The non-management staff of the Southeast Alaska Conservation Council recently voted by supermajority to form a union. The management of SEACC decided to not recognize the new union, which now means that staff will have to vote again in an election overseen by the National Labor Relations Board. I am disappointed that the management and board of SEACC declined to voluntarily recognize a democratic choice by their staff to bargain collectively as a unit — especially since SEACC prides itself on its history of protecting community voice, the rule of law and democratic processes in land and resource management decisions.
Let me be clear, if the management recognized the union voluntarily there would be no need for an NLRB process. According to the member organizers, SEACC not only denied voluntary recognition but also did not provide a good faith effort for more time to consider their workers proposal. Avoiding communication, and stalling are classic tactics employed by management to run out the clock and take the wind out of the sails of new organizing campaigns.
Further, the Juneau Empire recently reported that SEACC has hired Littler Mendelson, a titanic law firm notorious for its prolific union busting. In fact, Littler Mendelson says on its own website “we excel in union avoidance and elections.” Last I heard SEACC United has four members, by contrast Littler Mendelson has over 900 attorneys, and an annual gross of more than $600 million putting them in the top 100 highest earning law firms in the country. SEACC claims hiring LM is just due diligence because this is uncharted territory for them, but c’mon really? Talk about bringing a bazooka to a fist fight! This is disappointing and unfortunately indicative of the money businesses spend, and the lows to which management interests will stoop to prevent workers from exercising their rights. Ultimately what managers fear is not losing finances, but rather giving up total control. That’s why we see even “good” businesses and organizations fight so hard to stop unions in their tracks.
People might say they support unions in theory but that a non-profit or a small business (especially a good one) isn’t the right place for a union, I disagree. The union movement includes workers across nearly every trade, industry and profession including workers at non-profits. For too long non-profit employees have been asked to make sacrifices in the name of their organization’s mission. Nonprofit staff work long hours, usually wear multiple hats, and make things happen no matter what because they are dedicated to the mission of their nonprofit. While laudable, that dedication to the mission should never be exploited. If a business model relies on workers choosing between the mission, they care about (as SEACC staff clearly do) and conceding long-term economic security it is not ultimately sustainable.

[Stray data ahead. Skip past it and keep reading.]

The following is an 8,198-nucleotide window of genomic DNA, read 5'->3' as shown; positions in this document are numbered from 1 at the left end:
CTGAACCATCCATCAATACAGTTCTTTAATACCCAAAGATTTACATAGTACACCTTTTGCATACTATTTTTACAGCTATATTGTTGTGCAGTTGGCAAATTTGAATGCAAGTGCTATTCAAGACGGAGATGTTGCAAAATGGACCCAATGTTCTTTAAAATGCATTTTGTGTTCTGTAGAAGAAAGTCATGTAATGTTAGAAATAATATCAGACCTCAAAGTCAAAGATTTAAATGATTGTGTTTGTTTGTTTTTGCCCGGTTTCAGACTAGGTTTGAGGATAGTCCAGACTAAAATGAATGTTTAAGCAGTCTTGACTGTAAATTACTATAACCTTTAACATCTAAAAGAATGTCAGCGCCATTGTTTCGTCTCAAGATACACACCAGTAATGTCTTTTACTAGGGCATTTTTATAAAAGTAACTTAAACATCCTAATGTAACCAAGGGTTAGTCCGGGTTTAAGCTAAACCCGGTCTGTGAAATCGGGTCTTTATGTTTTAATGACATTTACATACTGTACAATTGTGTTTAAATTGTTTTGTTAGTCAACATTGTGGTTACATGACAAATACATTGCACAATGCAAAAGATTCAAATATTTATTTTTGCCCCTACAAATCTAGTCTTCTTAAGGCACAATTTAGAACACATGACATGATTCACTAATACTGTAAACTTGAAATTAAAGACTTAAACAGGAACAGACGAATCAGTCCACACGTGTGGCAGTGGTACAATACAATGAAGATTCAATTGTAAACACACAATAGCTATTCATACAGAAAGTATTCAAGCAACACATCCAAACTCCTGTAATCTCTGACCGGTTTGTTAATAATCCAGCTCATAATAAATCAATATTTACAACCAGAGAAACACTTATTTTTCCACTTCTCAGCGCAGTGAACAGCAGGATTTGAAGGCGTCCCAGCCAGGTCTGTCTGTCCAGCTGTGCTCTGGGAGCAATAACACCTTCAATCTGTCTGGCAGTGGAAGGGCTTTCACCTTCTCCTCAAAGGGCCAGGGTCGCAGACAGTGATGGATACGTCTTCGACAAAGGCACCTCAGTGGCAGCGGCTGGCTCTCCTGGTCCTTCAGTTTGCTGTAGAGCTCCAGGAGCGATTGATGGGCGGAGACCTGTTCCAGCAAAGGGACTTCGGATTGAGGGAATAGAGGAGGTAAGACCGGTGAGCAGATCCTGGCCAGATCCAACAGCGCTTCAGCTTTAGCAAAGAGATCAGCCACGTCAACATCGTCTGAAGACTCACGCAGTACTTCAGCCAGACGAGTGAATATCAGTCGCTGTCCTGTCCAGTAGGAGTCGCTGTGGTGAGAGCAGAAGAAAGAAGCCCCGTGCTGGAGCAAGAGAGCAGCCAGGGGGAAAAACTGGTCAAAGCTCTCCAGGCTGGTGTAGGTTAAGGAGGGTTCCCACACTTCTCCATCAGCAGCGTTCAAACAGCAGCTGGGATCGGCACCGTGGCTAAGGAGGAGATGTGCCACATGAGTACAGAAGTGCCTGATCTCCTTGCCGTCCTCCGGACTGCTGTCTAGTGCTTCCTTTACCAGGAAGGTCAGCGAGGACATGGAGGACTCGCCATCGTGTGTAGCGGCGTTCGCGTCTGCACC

At the end of the day the fundamental power and promise of unions is that workers demand a seat at the table when it comes to wages, benefits and working conditions. I see no reason why SEACC which — has been a longtime advocate for progressive values in our region should stand in the way of building or strengthening its relationship with staff based on equality and respect.
I’ve seen the union difference in my own life. I am a union represented employee at a labor union. Our staff of around seven made the decision a decade ago to form a union. We won the right negotiate the contract that we work under and through that process we advocate for each other, ourselves and our families while remaining dedicated to the work of our organization and its members.
That process has paid dividends in terms of workplace culture, employee retention, and a shared economic interest between workers and management in the long-term economic health of the organization.
Ultimately the outcome of this new SEACC campaign will be hashed out between SEACC workers and their management, but as a community we can show solidarity. I urge members, and donors of SEACC to practice their progressive values, reach out to the management and board members and urge them to voluntarily recognize the newly formed union SEACC United.
Miguel Rohrbacher is a member IBEW 1547.